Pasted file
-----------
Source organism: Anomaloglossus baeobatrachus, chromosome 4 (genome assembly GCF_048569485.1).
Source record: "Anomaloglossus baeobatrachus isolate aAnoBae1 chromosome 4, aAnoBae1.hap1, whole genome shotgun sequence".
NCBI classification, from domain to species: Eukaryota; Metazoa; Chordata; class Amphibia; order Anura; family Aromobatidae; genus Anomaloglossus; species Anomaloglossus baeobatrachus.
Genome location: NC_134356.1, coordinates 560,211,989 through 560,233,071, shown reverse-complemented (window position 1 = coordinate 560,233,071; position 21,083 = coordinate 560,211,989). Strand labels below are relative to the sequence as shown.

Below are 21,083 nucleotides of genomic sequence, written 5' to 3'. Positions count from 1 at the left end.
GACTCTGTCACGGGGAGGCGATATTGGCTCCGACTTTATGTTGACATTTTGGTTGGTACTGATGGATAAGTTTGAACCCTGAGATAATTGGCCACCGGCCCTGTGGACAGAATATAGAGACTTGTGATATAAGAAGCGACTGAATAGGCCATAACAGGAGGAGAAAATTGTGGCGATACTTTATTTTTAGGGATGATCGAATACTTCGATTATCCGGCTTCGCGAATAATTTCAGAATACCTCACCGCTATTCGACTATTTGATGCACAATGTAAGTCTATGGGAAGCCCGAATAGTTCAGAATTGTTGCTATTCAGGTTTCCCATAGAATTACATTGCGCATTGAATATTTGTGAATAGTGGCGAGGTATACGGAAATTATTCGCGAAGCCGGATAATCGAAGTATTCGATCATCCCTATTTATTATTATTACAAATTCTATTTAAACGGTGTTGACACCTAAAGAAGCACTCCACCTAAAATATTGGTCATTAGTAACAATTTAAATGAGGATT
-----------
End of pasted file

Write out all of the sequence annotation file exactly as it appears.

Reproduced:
Source organism: Anomaloglossus baeobatrachus, chromosome 4 (genome assembly GCF_048569485.1).
Source record: "Anomaloglossus baeobatrachus isolate aAnoBae1 chromosome 4, aAnoBae1.hap1, whole genome shotgun sequence".
NCBI classification, from domain to species: Eukaryota; Metazoa; Chordata; class Amphibia; order Anura; family Aromobatidae; genus Anomaloglossus; species Anomaloglossus baeobatrachus.
Genome location: NC_134356.1, coordinates 560,211,989 through 560,233,071, shown reverse-complemented (window position 1 = coordinate 560,233,071; position 21,083 = coordinate 560,211,989). Strand labels below are relative to the sequence as shown.

Below are 21,083 nucleotides of genomic sequence, written 5' to 3'. Positions count from 1 at the left end.
GACTCTGTCACGGGGAGGCGATATTGGCTCCGACTTTATGTTGACATTTTGGTTGGTACTGATGGATAAGTTTGAACCCTGAGATAATTGGCCACCGGCCCTGTGGACAGAATATAGAGACTTGTGATATAAGAAGCGACTGAATAGGCCATAACAGGAGGAGAAAATTGTGGCGATACTTTATTTTTAGGGATGATCGAATACTTCGATTATCCGGCTTCGCGAATAATTTCAGAATACCTCACCGCTATTCGACTATTTGATGCACAATGTAAGTCTATGGGAAGCCCGAATAGTTCAGAATTGTTGCTATTCAGGTTTCCCATAGAATTACATTGCGCATTGAATATTTGTGAATAGTGGCGAGGTATACGGAAATTATTCGCGAAGCCGGATAATCGAAGTATTCGATCATCCCTATTTATTATTATTACAAATTCTATTTAAACGGTGTTGACACCTAAAGAAGCACTCCACCTAAAATATTGGTCATTAGTAACAATTTAAATGAGGATT